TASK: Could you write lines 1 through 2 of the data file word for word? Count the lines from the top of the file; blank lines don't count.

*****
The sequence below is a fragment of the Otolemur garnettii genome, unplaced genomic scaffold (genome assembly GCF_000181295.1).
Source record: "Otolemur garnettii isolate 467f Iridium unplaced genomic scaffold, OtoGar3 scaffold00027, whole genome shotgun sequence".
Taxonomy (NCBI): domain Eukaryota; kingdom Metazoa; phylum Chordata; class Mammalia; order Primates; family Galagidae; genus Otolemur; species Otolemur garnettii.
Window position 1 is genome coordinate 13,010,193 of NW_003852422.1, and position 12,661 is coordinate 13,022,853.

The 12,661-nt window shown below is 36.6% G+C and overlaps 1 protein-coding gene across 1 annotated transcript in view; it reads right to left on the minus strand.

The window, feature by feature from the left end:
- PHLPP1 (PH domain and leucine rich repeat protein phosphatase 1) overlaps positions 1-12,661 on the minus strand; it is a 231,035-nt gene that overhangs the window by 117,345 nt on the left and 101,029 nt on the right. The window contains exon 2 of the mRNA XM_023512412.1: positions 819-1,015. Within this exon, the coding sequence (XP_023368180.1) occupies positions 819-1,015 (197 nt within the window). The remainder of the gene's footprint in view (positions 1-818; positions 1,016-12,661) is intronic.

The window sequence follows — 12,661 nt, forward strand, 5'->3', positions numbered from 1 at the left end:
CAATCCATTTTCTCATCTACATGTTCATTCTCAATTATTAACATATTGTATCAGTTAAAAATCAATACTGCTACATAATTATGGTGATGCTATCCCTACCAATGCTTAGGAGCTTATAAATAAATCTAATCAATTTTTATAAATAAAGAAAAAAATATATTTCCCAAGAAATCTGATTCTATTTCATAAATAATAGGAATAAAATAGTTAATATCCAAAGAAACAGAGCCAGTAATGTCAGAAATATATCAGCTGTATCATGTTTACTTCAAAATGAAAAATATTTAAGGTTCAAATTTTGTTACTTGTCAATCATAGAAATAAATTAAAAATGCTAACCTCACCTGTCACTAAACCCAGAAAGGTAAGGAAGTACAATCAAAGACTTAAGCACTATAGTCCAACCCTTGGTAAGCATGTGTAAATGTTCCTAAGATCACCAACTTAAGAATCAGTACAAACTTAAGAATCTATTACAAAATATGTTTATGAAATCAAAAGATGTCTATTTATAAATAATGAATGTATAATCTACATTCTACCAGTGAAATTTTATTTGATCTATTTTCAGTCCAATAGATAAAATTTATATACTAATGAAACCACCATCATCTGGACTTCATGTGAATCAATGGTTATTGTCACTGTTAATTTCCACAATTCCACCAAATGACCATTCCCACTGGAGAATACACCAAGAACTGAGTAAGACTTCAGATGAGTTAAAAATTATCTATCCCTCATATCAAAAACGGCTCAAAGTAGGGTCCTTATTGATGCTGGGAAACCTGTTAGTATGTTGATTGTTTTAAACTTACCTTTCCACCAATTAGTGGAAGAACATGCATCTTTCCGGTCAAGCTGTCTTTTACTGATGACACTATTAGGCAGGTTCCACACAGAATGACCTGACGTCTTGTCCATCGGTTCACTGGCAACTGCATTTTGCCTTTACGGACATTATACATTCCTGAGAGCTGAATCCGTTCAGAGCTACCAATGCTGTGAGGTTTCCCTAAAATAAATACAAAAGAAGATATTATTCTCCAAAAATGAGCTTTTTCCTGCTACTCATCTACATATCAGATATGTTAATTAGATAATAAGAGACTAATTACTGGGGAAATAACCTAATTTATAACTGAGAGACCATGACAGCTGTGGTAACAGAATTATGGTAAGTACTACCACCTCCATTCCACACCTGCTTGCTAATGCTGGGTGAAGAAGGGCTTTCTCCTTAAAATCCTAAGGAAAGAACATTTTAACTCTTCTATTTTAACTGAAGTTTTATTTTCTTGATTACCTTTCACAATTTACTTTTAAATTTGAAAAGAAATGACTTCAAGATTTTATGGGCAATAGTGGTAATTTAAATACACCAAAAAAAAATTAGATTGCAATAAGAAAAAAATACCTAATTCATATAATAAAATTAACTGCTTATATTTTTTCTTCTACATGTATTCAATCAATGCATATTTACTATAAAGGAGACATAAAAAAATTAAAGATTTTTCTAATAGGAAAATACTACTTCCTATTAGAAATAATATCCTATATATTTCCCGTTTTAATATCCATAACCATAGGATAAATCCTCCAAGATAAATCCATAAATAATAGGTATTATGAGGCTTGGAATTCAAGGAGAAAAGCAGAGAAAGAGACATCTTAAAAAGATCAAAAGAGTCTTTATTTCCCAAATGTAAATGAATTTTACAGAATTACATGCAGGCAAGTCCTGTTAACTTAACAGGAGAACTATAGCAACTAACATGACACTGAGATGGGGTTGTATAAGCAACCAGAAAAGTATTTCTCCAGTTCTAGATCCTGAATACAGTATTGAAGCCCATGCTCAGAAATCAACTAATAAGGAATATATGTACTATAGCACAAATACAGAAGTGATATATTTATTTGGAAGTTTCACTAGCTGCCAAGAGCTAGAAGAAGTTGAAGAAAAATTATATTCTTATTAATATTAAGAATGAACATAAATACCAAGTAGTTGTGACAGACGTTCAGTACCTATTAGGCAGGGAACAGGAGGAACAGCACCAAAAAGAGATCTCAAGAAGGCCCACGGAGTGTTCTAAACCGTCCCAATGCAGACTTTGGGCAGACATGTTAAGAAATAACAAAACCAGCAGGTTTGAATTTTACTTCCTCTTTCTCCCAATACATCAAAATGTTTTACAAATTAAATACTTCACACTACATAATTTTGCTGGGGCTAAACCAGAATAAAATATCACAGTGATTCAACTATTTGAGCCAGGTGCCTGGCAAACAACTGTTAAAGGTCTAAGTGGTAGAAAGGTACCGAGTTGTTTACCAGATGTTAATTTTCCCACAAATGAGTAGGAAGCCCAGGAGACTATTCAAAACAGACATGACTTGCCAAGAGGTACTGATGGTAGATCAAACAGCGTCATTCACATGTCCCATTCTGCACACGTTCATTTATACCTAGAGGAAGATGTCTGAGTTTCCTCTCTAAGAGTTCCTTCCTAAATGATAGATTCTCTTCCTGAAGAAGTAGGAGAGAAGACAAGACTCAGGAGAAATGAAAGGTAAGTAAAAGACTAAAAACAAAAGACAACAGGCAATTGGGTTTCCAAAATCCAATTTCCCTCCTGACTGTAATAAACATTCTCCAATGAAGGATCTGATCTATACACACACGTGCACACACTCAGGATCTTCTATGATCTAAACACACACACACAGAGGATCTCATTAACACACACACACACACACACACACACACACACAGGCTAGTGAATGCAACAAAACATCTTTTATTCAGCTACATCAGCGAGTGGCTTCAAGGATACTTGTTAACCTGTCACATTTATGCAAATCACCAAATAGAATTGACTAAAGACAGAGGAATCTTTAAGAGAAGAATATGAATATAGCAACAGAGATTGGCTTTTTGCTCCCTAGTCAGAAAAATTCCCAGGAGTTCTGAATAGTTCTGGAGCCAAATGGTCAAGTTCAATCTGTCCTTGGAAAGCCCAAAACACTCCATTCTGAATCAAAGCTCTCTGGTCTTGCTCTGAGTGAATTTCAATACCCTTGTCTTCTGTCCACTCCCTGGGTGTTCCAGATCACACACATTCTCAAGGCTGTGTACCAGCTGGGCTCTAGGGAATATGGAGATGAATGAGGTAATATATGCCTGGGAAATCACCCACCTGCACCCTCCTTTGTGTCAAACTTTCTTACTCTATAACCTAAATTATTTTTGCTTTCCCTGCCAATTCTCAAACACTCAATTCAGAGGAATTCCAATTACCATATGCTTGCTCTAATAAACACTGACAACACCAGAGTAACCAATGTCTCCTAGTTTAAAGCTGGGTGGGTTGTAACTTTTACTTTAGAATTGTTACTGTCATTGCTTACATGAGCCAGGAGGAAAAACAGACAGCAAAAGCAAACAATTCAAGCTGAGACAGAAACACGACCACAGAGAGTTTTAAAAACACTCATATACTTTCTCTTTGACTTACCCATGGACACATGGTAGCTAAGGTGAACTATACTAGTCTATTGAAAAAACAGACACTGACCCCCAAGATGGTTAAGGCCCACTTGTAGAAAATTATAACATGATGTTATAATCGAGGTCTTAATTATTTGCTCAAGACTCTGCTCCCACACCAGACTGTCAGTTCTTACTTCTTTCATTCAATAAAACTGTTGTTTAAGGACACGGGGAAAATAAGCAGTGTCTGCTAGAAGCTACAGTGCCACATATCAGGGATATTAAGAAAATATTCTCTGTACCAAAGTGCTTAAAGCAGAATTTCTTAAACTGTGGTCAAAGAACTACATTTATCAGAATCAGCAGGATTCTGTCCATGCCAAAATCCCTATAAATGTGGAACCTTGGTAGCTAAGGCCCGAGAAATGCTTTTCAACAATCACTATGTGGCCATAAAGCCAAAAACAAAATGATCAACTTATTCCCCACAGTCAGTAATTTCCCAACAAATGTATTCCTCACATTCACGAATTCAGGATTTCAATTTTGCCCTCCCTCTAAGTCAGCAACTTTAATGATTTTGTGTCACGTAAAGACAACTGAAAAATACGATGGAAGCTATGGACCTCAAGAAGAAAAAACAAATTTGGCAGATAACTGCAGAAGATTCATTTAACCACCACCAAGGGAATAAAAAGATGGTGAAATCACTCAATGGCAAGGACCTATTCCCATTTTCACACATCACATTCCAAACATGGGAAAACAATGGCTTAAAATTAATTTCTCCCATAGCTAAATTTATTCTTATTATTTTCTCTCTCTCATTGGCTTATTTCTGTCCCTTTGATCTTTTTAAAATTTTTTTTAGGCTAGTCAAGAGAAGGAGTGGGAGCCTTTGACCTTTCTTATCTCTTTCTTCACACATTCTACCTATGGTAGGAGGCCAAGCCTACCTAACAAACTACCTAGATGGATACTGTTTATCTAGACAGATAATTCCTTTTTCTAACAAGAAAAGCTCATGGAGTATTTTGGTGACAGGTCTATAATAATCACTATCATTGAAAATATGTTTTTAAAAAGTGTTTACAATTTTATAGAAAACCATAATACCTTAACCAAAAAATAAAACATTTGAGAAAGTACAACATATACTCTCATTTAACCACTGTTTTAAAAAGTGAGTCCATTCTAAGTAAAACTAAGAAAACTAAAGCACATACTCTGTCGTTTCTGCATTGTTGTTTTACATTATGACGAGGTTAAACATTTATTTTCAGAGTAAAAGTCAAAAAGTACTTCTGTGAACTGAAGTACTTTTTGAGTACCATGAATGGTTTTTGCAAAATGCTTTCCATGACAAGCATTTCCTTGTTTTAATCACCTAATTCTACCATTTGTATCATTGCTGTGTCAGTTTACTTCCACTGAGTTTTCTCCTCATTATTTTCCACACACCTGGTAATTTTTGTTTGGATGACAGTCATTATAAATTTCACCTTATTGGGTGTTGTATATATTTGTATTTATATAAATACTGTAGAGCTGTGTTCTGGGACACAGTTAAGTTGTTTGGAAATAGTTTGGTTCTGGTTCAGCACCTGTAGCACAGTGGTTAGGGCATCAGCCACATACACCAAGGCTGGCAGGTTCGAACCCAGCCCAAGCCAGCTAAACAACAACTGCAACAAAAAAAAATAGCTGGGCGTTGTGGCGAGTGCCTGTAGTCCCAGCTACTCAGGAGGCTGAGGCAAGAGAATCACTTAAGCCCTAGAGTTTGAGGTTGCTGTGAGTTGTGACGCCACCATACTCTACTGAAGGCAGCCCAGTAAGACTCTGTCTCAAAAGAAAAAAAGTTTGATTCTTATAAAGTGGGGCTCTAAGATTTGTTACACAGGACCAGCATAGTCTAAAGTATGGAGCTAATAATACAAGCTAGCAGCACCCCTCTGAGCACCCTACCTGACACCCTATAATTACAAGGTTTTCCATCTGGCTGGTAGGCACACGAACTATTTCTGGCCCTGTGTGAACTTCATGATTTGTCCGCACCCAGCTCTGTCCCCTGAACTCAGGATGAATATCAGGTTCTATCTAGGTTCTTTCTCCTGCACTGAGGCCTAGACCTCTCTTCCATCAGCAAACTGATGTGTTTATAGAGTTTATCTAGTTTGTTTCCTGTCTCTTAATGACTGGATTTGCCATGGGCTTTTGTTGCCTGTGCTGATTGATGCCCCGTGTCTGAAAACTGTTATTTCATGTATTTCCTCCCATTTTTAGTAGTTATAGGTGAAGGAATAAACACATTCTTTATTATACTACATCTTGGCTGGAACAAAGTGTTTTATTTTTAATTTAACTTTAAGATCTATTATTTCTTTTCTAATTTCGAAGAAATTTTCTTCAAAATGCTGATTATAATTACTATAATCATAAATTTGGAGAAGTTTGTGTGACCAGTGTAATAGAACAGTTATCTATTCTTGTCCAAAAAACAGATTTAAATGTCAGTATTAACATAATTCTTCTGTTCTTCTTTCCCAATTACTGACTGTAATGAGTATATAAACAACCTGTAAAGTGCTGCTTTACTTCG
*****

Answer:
The sequence below is a fragment of the Otolemur garnettii genome, unplaced genomic scaffold (genome assembly GCF_000181295.1).
Source record: "Otolemur garnettii isolate 467f Iridium unplaced genomic scaffold, OtoGar3 scaffold00027, whole genome shotgun sequence".